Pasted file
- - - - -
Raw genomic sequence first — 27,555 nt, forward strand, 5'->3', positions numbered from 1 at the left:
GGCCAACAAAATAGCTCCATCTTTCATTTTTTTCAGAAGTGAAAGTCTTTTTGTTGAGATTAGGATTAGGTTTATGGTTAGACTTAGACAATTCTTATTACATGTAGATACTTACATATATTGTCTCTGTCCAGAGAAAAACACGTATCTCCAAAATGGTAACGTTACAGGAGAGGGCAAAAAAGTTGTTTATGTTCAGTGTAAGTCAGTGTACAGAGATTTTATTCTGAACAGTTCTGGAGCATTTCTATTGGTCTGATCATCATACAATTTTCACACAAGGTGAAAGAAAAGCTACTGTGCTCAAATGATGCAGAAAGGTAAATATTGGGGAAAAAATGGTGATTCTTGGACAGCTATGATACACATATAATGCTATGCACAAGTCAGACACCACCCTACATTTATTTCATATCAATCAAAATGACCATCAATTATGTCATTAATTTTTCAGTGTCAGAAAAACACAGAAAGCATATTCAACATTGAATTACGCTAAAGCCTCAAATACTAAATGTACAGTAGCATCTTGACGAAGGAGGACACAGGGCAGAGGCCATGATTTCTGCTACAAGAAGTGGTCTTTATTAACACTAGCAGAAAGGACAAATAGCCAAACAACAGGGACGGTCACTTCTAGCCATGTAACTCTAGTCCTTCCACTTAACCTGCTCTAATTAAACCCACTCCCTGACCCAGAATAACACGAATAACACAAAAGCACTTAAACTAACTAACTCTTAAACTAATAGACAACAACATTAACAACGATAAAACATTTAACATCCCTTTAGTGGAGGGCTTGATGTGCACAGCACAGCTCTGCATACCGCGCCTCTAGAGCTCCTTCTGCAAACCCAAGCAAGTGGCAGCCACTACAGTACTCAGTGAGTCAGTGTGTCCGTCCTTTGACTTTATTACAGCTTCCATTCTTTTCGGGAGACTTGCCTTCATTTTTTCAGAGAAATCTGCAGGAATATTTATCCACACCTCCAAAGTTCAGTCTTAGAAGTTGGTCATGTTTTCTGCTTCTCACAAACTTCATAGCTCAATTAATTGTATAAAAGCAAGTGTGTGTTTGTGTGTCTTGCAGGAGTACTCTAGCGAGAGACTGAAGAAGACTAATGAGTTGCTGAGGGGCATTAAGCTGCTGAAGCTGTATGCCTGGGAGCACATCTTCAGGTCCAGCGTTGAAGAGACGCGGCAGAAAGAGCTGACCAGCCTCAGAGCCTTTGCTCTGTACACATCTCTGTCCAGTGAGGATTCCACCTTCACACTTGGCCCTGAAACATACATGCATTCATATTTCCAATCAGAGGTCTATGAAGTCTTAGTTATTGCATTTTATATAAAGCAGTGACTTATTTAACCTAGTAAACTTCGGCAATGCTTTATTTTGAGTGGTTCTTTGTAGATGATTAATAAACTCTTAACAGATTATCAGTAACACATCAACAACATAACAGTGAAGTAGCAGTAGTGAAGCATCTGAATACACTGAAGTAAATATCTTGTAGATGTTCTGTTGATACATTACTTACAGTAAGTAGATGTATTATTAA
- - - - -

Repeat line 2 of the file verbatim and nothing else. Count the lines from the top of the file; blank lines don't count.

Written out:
GGCCAACAAAATAGCTCCATCTTTCATTTTTTTCAGAAGTGAAAGTCTTTTTGTTGAGATTAGGATTAGGTTTATGGTTAGACTTAGACAATTCTTATTACATGTAGATACTTACATATATTGTCTCTGTCCAGAGAAAAACACGTATCTCCAAAATGGTAACGTTACAGGAGAGGGCAAAAAAGTTGTTTATGTTCAGTGTAAGTCAGTGTACAGAGATTTTATTCTGAACAGTTCTGGAGCATTTCTATTGGTCTGATCATCATACAATTTTCACACAAGGTGAAAGAAAAGCTACTGTGCTCAAATGATGCAGAAAGGTAAATATTGGGGAAAAAATGGTGATTCTTGGACAGCTATGATACACATATAATGCTATGCACAAGTCAGACACCACCCTACATTTATTTCATATCAATCAAAATGACCATCAATTATGTCATTAATTTTTCAGTGTCAGAAAAACACAGAAAGCATATTCAACATTGAATTACGCTAAAGCCTCAAATACTAAATGTACAGTAGCATCTTGACGAAGGAGGACACAGGGCAGAGGCCATGATTTCTGCTACAAGAAGTGGTCTTTATTAACACTAGCAGAAAGGACAAATAGCCAAACAACAGGGACGGTCACTTCTAGCCATGTAACTCTAGTCCTTCCACTTAACCTGCTCTAATTAAACCCACTCCCTGACCCAGAATAACACGAATAACACAAAAGCACTTAAACTAACTAACTCTTAAACTAATAGACAACAACATTAACAACGATAAAACATTTAACATCCCTTTAGTGGAGGGCTTGATGTGCACAGCACAGCTCTGCATACCGCGCCTCTAGAGCTCCTTCTGCAAACCCAAGCAAGTGGCAGCCACTACAGTACTCAGTGAGTCAGTGTGTCCGTCCTTTGACTTTATTACAGCTTCCATTCTTTTCGGGAGACTTGCCTTCATTTTTTCAGAGAAATCTGCAGGAATATTTATCCACACCTCCAAAGTTCAGTCTTAGAAGTTGGTCATGTTTTCTGCTTCTCACAAACTTCATAGCTCAATTAATTGTATAAAAGCAAGTGTGTGTTTGTGTGTCTTGCAGGAGTACTCTAGCGAGAGACTGAAGAAGACTAATGAGTTGCTGAGGGGCATTAAGCTGCTGAAGCTGTATGCCTGGGAGCACATCTTCAGGTCCAGCGTTGAAGAGACGCGGCAGAAAGAGCTGACCAGCCTCAGAGCCTTTGCTCTGTACACATCTCTGTCCAGTGAGGATTCCACCTTCACACTTGGCCCTGAAACATACATGCATTCATATTTCCAATCAGAGGTCTATGAAGTCTTAGTTATTGCATTTTATATAAAGCAGTGACTTATTTAACCTAGTAAACTTCGGCAATGCTTTATTTTGAGTGGTTCTTTGTAGATGATTAATAAACTCTTAACAGATTATCAGTAACACATCAACAACATAACAGTGAAGTAGCAGTAGTGAAGCATCTGAATACACTGAAGTAAATATCTTGTAGATGTTCTGTTGATACATTACTTACAGTAAGTAGATGTATTATTAA